Joel Chandler Harris: Contribution to American Journalism

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      Joel Chandler Harris was born at Eatonton, in the center of Georgia in 1848. He alludes to himself laughingly as "an uncultured Georgia cracker." At the age of twelve, he was setting type for a country newspaper and living upon the plantation of the wealthy owner of this paper, enjoying the freedom of his well-selected library, hunting coons, possums, and rabbits with his dogs, and listening to the stories told by his slaves. The boy thus became well acquainted with many of the animal fables known to the negroes of Georgia. Later in life, he heard a great many more of these tales, while traveling through the cotton states, swapping yarns with the negroes after he had gained their confidence.

Joel Chandler Harris Literary Contribution to American Journalism
Joel Chandler Harris

      Harris knowledge of their hesitancy about telling a story and his sympathy with them made it possible for him to hear rare tales when another would probably have found only silence. Sometimes, while waiting for a train, he would saunter up to a group of negroes and start to tell a story himself and soon have them on tiptoe to tell him one that he did not already know. In many ways he became the possessor of a large part of the negro folklore. He loved a story and he early commenced to write down these fables, making of them such delightful works of art that all America is his debtor, not only for thus preserving the folklore of a primitive people in their American environment, but also for the genuine pleasure derived from the stories themselves. They are related with such humor, skill, and poetic spirit that they almost challenge comparison with Kipling's tales of the jungle. The hero is the poor, meek, timid rabbit, but in the tales he becomes the witty, sly, resourceful, bold adventurer, who acts "sassy" and talks big. Harris says that "it needs no scientific investigation to show why he [the negro] selects as his hero the weakest and most harmless of all animals, and brings him out victorious in contests with the bear, the wolf, and the fox. It is not virtue that triumphs, but helplessness; it is not malice, but mischievousness." Sometimes, as is shown in The Wonderful Tar Baby Story, a trick of the fox causes serious trouble to the rabbit; but the rabbit usually invents most of the pranks himself. The absurdly incongruous attitude of the rabbit toward the other animals is shown in the following conversation, which occurs in the story of Brother Rabbit and Brother Tiger, published in Uncle Remus and His Friends:—

 "Brer Tiger 'low, 'How come you ain't skeer'd er me, Brer Rabbit? All de   yuther creeturs run when dey hear me comin'.'  "Brer Rabbit say, 'How come de fleas on you ain't skeer'd un you? Dey er   lots littler dan what I is.'  "Brer Tiger 'low, 'Hit's mighty good fer you dat I done had my dinner,   kaze ef I'd a-been hongry I'd a-snapped you up back dar at de creek.'  "Brer Rabbit say, 'Ef you'd done dat, you'd er had mo' sense in yo' hide   dan what you got now.'  "Brer Tiger 'low, 'I gwine ter let you off dis time, but nex' time I see   you, watch out!'  "Brer Rabbit say, 'Bein's you so monst'us perlite, I'll let you off too,   but keep yo' eye open nex' time you see me, kaze I'll git you sho.'"  [Illustration: BRER RABBIT AND THE TAR BABY (Courtesy of D. Appleton & Co.)]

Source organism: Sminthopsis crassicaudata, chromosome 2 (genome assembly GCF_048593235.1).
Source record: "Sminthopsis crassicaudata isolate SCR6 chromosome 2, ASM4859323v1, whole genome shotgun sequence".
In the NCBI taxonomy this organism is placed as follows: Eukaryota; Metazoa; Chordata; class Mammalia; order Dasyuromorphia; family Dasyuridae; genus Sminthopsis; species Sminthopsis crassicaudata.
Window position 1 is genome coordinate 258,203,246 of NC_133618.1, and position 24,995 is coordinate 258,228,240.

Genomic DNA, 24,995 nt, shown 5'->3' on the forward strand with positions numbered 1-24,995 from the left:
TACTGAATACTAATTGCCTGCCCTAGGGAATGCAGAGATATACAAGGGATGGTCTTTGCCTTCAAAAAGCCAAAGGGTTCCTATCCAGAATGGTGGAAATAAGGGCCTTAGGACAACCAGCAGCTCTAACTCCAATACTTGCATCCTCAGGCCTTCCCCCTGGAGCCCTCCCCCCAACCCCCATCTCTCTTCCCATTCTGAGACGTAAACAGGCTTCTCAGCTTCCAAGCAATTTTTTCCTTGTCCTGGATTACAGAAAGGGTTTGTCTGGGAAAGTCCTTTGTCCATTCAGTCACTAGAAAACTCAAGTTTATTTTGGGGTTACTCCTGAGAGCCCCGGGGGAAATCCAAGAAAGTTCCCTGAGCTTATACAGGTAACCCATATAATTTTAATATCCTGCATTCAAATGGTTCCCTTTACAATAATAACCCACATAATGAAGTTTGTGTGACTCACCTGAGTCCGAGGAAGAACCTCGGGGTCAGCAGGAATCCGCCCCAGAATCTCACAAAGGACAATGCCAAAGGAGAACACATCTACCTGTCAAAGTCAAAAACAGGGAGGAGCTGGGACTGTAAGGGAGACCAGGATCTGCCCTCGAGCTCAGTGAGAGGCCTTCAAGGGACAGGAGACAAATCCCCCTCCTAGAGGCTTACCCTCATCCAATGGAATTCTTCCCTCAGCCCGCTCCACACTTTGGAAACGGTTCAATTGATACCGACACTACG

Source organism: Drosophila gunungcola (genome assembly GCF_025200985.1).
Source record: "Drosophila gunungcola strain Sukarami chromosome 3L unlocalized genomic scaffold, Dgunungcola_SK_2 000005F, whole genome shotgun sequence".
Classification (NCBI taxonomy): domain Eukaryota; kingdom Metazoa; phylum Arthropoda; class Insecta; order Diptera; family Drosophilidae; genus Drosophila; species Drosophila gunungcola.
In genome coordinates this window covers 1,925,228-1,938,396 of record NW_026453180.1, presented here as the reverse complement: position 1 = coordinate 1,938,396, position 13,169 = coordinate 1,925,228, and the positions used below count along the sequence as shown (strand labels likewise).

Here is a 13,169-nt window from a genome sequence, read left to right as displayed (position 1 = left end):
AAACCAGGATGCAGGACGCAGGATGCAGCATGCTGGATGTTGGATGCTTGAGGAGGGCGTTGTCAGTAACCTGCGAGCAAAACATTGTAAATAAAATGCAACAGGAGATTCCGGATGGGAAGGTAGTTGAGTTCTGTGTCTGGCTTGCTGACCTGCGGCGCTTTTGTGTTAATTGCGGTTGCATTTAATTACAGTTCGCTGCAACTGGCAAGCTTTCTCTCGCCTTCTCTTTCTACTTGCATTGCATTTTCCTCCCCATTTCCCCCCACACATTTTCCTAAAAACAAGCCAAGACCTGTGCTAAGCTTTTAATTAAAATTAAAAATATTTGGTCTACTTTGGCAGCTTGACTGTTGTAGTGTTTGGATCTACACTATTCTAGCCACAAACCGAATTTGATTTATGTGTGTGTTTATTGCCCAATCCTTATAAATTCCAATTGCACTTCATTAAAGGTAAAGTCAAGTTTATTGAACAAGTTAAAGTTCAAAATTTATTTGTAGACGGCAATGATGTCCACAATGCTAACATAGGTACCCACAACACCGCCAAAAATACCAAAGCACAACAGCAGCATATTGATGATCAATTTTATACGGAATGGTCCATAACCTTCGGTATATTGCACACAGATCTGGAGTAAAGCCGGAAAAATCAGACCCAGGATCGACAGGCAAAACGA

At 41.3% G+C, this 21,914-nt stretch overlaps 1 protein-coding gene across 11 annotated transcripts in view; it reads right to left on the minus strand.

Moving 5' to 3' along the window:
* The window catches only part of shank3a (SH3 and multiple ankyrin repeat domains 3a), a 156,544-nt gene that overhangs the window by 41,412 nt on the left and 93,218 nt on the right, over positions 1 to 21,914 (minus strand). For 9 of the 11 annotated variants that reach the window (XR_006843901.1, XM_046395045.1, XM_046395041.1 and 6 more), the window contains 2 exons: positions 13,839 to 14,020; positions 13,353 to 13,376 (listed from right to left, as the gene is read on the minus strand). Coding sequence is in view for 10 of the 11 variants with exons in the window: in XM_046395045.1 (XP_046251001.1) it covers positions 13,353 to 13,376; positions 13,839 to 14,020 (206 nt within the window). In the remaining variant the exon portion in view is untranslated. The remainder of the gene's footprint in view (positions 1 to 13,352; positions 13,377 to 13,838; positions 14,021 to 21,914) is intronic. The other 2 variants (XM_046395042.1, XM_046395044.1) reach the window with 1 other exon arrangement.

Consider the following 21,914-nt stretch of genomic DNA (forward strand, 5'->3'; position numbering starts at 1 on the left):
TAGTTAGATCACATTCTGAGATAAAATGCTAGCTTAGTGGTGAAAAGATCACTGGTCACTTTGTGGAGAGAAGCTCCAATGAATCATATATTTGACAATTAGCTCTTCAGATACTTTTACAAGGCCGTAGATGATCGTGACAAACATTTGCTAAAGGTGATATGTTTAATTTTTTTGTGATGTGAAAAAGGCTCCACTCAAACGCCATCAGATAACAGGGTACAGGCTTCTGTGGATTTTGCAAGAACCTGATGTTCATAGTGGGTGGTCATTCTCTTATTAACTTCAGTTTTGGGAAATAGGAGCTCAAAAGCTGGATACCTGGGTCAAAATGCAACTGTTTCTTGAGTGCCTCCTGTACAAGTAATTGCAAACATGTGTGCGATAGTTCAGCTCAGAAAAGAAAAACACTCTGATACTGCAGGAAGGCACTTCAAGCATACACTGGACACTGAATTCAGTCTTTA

The glee of the negro in the rabbit's nonchalant bearing is humorously given in this paragraph:—

      "Well, I wish ter goodness you could er seed 'im 'bout dat time. He went 'long thoo de woods ez gay ez a colt in a barley-patch. He wunk at de trees, he shuck his fisties at de stumps, he make like he wuz quoilin' wid 'is shadder kaze it foller 'long atter 'im so close; en he went on scan'lous, mon!"

      The three books that contain the most remarkable of these tales are: Uncle Remus, His Songs and His Sayings (1880), Nights with Uncle Remus (1881), Uncle Remus and His Friends (1892). In the volume, Told by Uncle Remus (1905), the same negro relates more stories to the son of the "little boy," who had many years before listened to the earlier tales. The one thing in these books that is absolutely the creation of Harris is the character of Uncle Remus. He is a patriarchal ex-slave, who seems to be a storehouse of knowledge concerning Brer Rabbit, Brer Fox, Brer B'ar, and indeed all the animals of those bygone days when animals talked and lived in houses. He understands child nature as well as he knows the animals, and from the corner of his eye he keeps a sharp watch upon his tiny auditor to see how the story affects him. No figure more living, original, and lovable than Uncle Remus appears in southern fiction. In him Harris has created, not a burlesque or a sentimental impossibility, but an imperishable type, the type of the true plantation negro.

      Harris also writes entertainingly of the slaves and their masters on the plantation and of the poor free negroes, in such stories as Mingo and Other Sketches (1884) and Free Joe (1887). He further presents a vivid picture of the Georgia "crackers" and "moonshiners"; but his inimitable animal stories, and Uncle Remus who tells them, have overshadowed all his other work, and remain his most distinctive and original contribution to American literature. These tales bid fair to have something of the immortality of those myths which succeeding generations have for thousands of years enjoyed.

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